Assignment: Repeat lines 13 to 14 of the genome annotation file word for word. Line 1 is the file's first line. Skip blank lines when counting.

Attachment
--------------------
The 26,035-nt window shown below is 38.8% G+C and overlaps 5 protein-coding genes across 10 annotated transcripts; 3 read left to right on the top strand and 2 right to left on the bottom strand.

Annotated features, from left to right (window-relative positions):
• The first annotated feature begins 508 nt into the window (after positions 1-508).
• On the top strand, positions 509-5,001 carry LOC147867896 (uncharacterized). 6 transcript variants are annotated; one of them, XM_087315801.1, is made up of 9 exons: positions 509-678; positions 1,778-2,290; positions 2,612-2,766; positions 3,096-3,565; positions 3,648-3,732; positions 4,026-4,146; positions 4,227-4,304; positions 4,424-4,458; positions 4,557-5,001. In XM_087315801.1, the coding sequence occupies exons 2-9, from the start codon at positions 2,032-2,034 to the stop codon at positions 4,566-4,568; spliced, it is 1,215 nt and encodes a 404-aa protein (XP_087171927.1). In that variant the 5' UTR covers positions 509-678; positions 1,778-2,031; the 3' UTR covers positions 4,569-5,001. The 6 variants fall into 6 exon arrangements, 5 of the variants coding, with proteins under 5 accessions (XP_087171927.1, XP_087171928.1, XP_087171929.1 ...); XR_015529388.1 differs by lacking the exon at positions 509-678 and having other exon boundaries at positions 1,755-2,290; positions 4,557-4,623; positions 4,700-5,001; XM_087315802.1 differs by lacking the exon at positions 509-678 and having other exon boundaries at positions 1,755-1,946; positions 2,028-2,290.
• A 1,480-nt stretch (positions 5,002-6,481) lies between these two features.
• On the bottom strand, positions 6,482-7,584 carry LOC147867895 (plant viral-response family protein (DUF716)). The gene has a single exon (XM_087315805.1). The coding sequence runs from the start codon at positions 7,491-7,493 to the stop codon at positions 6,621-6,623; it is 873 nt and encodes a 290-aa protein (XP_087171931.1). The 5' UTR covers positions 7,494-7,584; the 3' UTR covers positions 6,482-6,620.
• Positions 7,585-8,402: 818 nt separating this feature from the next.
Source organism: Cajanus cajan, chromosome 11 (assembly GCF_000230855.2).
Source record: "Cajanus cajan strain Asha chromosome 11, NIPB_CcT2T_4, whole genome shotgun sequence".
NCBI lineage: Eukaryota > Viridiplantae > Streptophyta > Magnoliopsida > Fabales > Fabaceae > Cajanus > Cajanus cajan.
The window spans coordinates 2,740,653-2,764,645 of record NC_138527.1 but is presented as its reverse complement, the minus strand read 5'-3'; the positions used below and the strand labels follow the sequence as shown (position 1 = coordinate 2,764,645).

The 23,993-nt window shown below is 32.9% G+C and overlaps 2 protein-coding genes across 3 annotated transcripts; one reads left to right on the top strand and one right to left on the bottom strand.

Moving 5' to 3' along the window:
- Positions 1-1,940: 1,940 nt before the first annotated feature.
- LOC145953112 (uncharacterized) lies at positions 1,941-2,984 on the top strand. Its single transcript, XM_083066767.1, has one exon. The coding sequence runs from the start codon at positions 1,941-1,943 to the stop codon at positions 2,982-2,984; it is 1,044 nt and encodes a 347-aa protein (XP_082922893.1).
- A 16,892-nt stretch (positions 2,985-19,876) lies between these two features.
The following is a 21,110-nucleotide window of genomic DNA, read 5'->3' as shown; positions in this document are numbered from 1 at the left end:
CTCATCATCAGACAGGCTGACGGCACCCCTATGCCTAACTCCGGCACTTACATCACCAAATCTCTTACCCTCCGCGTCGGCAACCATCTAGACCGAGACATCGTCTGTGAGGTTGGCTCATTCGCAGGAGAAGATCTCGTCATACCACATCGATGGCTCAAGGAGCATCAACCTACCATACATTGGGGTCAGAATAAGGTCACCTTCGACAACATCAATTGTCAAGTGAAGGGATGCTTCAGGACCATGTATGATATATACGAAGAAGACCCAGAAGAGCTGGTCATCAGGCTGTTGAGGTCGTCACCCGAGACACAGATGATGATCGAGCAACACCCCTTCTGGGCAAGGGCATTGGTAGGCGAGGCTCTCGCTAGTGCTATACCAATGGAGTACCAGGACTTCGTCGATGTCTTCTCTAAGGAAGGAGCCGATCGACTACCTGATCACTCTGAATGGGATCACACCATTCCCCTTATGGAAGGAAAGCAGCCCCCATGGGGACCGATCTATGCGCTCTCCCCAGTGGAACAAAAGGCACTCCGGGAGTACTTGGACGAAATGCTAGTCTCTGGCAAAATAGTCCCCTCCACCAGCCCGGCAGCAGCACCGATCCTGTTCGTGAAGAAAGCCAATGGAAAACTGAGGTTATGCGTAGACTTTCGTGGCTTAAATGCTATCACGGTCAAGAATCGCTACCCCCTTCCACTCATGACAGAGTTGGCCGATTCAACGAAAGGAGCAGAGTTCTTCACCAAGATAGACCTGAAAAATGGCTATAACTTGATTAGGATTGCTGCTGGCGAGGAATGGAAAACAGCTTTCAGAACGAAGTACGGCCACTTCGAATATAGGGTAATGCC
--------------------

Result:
Moving 5' to 3' along the window:
- Positions 1-1,940: 1,940 nt before the first annotated feature.